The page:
Wednesday, August 01, 2007

Blackwater - A Mercenary Force in Iraq

Fascinating piece in today's Guardian about the use of private security contractors in Iraq. The article particularly focuses on Blackwater, a firm central to the growing privatisation of the military. Here are a few extracts:

Iraqi officials have consistently complained about the conduct of Blackwater and other contractors - and the legal barriers to their attempts to investigate or prosecute alleged wrongdoing. Four years into the occupation, there is absolutely no effective system of oversight or accountability governing contractors and their operations. They have not been subjected to military justice, and only two cases have ever reached US civilian courts, under the Military Extraterritorial Jurisdiction Act, which covers some contractors working abroad. (One man was charged with stabbing a fellow contractor, in a case that has yet to go to trial, while the other was sentenced to three years for possession of child-pornography images on his computer at Abu Ghraib prison.) No matter what their acts in Iraq, contractors cannot be prosecuted in Iraqi courts, thanks to US-imposed edicts dating back to Paul Bremer's post-invasion Coalition Provisional Authority........

At home in America, Blackwater is facing at least two wrongful-death lawsuits, one stemming from the mob killings of four of its men in Falluja in March 2004, the other for a Blackwater plane crash in Afghanistan in November 2004, in which a number of US soldiers were killed. In both cases, families of the deceased charge that Blackwater's negligence led to the deaths. (Blackwater has argued that it cannot be sued and should enjoy the same immunity as the US military).......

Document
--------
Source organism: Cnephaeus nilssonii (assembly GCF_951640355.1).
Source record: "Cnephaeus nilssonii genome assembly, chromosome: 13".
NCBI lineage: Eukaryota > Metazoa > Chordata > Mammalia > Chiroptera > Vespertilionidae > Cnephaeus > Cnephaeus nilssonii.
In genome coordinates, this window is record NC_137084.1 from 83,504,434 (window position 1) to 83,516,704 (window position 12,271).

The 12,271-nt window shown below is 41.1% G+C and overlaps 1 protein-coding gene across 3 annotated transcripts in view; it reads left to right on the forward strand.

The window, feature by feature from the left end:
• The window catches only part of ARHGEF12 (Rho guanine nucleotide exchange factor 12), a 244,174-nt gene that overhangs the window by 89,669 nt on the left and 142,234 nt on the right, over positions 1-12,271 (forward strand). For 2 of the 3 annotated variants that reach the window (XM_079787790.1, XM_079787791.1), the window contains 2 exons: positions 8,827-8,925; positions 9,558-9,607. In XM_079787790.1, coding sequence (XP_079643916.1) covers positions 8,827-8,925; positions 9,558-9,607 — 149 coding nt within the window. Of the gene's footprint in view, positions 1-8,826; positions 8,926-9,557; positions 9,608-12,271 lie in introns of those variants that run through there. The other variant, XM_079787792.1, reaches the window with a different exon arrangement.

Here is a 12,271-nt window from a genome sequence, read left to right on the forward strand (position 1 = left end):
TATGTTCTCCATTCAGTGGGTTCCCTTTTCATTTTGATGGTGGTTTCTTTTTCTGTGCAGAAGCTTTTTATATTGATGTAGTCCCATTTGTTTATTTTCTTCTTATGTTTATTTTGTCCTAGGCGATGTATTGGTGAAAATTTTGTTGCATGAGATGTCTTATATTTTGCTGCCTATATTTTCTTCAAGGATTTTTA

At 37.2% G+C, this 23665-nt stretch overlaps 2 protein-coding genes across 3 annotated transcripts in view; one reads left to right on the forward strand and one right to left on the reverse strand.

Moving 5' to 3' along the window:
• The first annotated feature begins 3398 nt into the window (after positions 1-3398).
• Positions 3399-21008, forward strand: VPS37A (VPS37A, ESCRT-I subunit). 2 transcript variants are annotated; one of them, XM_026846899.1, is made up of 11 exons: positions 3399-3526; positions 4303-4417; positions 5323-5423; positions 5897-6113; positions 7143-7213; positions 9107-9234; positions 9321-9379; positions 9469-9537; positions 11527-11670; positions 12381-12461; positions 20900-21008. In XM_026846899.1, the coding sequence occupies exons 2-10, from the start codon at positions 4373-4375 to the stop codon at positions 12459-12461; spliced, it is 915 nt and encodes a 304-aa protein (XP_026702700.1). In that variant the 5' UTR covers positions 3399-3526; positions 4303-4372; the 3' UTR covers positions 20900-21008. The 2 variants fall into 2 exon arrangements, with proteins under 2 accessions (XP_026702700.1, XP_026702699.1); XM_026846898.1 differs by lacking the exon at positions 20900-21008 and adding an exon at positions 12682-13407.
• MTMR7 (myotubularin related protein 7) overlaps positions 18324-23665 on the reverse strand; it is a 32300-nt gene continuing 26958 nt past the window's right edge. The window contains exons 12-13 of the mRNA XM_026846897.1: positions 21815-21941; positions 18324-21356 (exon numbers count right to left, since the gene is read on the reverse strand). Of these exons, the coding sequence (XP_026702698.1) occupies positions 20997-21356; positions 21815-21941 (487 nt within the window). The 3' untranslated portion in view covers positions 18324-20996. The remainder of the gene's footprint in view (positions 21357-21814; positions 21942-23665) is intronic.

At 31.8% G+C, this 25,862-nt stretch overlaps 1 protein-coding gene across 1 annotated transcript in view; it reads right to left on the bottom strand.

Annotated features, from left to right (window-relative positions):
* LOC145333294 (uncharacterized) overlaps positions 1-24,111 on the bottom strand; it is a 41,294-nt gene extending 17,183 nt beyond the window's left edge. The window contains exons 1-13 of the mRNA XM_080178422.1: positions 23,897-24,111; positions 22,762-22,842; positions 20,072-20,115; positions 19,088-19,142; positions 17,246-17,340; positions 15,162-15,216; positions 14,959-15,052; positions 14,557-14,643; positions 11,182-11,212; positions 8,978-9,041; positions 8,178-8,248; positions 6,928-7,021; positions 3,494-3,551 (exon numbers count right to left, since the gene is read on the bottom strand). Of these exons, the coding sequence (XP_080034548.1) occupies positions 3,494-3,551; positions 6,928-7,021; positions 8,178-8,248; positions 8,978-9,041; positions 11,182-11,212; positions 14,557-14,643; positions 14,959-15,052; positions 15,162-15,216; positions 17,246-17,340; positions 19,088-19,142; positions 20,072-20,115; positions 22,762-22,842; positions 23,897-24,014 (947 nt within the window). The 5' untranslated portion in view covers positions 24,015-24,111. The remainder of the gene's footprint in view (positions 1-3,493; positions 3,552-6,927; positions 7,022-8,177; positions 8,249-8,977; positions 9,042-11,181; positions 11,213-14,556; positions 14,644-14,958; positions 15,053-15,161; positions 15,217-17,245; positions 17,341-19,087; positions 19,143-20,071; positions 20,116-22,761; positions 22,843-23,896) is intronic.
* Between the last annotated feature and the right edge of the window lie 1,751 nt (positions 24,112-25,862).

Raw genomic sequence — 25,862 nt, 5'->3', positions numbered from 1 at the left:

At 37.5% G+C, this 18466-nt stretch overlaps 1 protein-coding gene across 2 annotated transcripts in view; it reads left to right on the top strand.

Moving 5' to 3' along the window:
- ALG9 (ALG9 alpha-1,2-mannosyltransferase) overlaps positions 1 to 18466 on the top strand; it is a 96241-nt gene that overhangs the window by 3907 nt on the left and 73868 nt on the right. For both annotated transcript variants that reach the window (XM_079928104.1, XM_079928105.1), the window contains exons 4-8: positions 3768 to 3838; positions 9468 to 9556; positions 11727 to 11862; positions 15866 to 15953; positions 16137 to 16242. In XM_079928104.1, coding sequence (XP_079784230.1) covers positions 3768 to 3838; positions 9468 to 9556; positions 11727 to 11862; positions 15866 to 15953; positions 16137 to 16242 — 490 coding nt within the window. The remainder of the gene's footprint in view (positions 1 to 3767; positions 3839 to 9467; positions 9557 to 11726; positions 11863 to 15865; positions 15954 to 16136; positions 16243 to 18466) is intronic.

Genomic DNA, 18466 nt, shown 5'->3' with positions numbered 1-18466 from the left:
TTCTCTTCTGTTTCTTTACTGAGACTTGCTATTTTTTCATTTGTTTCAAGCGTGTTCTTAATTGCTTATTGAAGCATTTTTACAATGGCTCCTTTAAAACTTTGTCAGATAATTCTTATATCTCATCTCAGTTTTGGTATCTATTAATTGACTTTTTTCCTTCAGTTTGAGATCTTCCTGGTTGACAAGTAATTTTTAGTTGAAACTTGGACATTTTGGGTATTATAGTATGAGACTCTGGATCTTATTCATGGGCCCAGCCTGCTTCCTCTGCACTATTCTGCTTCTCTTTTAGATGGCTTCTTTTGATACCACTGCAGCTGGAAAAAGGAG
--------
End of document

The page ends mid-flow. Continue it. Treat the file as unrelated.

Moreover, this revolution means the US no longer needs to rely on its own citizens and those of its nation-state allies to staff its wars, nor does it need to implement a draft, which would have made the Iraq war politically untenable. Just as importantly, perhaps, it reduces the figure of "official" casualties. In Iraq alone, more than 900 US contractors have been killed, with another 13,000 wounded. The majority of these are not American citizens and these numbers are not counted in the official death toll at a time when Americans are increasingly disturbed by their losses......

In the case of Iraq, what is particularly frightening is that the US and UK governments could give the public the false impression that the occupation was being scaled down, while in reality it was simply being privatised. Indeed, shortly after Tony Blair announced that he wanted to withdraw 1,600 soldiers from Basra, reports emerged that the British government was considering sending in private security companies to "fill the gap left behind".......


The use of such mercenary forces clearly raises questions about human rights and conflicts with various international agreements. How can it be acceptable to have a mercenary army that is not answerable to the same regulations as the regular army? The regular army can barely control themselves at times, how can anyone expect these mercenaries to operate to equal standards?

As well as taking the time to read this article on a part of the occupation that we rarely hear about, it is also worth taking the time to watch this clip by The Nation's Jeremy Scahill: